May just may be the sweetest month here. Mountain bluebirds perch on fenceposts, swooping on grasshoppers; house finches nesting in the gutter over the front door fledge in the dead juniper, and magpie babies squawk from their high nest north of the house. From inside yesterday I watched a fragile house wren flap its new wings like a butterfly, and got outside just in time to see the last one leave the nest in the adobe wall. Black-chinned hummingbirds court and feed in the yard. A large black and yellow bumblebee as big as my whole thumb circles the lilacs and leaves, a small fast hawk flaps and glides across the flat bright sky on this unusually cloudy humid day with no chance of rain.

It looks like I’ll have peaches and apples this year, as those trees transition from bloom to fruit. The mingled scents of newly flowering trees waft through the yard and into the house through open doors. I’ve stood with my face in the crabapple tree inhaling deeply, watching bees, who scatter if I exhale without turning my head away. Honeybees don’t like carbon dioxide, and who can blame them.

I can capture all the photographs and video and audio I could store and more, and never capture the scent of these flowering trees, this luscious pink crabapple, this effulgent lilac, or last month the almond tree at night. The fragrance seems to pulse, as though the trees themselves inhale and exhale at their own extended respiratory rate, slower than we notice, mostly. Certain times of days the bees will flock to one or another.  

IMG_3131

The crabapple has never been more beautiful than it is this year, and never had more bees.

IMG_3248

Possibly Bombus griseocollis, the brown-belted bumblebee.

IMG_3568

 

IMG_3259

For a few days this ornamental plum shrub was full of bees and other bugs.

IMG_3281IMG_3305

IMG_3629

Get your nose out of our business! cried the little bugs to the honeybee, all pollinating the apple tree.

IMG_3316

A tiny sweat bee drunk in a tulip cup.

My bumblebee anxiety has dissolved even further this past week, with scores of them on NepetaAjuga, and the mind-bending lilac, another tree that’s never been more full of flower and fragrance. I sit with it an hour a day all told this time of year if I can, breathing its cleansing, intoxicating scent. So moved by its power over me, I sought lilac essential oil online with mixed and disappointing results. Many sources say essential oil can’t be derived from lilac for various reasons, and there are many brands of lilac ‘fragrance’ oil for sale, but I did find a few sites with directions for infusing lilac flowers in oil or water.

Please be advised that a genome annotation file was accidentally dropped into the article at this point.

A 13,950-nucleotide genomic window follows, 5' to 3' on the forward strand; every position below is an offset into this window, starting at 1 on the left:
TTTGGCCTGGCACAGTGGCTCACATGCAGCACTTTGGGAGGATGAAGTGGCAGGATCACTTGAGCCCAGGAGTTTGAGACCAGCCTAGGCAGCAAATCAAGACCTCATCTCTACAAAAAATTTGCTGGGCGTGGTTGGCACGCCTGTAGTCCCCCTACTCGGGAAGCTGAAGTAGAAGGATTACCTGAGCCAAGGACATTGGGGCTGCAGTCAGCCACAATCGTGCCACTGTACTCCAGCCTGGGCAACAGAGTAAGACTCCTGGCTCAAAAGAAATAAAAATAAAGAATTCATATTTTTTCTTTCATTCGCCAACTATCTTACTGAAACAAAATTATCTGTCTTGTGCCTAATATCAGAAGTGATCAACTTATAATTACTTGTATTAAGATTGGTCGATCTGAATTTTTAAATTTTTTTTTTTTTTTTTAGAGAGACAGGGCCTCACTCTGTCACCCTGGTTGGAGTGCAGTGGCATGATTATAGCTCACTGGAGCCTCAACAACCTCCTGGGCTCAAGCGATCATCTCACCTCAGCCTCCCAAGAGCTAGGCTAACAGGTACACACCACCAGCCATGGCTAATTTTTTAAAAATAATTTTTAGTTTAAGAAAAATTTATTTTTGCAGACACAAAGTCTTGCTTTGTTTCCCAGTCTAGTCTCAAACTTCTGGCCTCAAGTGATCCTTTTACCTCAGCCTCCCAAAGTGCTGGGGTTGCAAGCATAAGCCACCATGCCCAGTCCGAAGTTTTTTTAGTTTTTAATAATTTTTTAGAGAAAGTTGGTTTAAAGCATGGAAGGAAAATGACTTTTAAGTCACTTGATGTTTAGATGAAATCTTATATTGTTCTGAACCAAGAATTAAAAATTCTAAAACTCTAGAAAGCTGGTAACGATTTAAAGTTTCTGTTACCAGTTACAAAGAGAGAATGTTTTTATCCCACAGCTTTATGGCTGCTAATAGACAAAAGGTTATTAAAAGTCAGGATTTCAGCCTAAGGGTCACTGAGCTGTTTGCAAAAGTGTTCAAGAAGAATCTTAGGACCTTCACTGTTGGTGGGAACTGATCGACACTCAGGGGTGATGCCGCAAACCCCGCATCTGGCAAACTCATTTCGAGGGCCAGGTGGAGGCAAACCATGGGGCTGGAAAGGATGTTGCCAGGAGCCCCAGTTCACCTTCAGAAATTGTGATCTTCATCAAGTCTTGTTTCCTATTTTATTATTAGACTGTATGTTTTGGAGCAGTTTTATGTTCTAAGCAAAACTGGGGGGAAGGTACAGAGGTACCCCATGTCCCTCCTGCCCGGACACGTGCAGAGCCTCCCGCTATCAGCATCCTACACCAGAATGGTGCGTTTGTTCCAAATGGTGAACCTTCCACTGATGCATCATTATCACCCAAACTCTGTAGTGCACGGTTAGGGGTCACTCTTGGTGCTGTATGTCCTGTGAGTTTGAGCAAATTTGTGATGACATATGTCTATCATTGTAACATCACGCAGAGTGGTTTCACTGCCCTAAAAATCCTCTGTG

IMG_3396

IMG_3512

This is me, these days, wallowing in lilac like this Bombus huntii.

IMG_3517IMG_3558

IMG_3507

Fat red Anthophora bomboides, or digger bee, and below, a moth.

IMG_3608

 

So I’ve ordered a bottle of grapeseed oil, and trust the deep purple lilacs on the north side of the lilac patch will be in perfect bloom by the time it arrives. Meanwhile, I’ll make lilac scones again this weekend. Last year Chef Gabrielle and I candied lilac flowers, and that was a lot of work for a lovely but minuscule result. The lilac scones provided much more gratification for significantly less work. The lilac, by the way, is also a non-native species, though not aggressive enough to be considered a weed…

XNFD7463.jpg

In other spring food news, I’m set for the next few weeks for my greens intake. I made a dandelion smoothie for breakfast the other day, with apple, flaxseed, nuts, yogurt, blueberries, and ginger root. Yum! There’s a nearly infinite supply of dandelions to share with the bees, and Biko the tortoise who relishes both flowers and leaves.

IMG_9055

IMG_9059

Wild asparagus from along the neighbors’ driveway, and a secret place in the woods, chopped small for Cream of Asparagus soup: vegetable stock, sautéed onion, asparagus, and fresh cow’s milk blended with a dash each of salt, pepper, and homemade paprika, garnished with a dab of yogurt mixed with parmesan cheese and lemon zest, topped with nutmeg. 

IMG_9076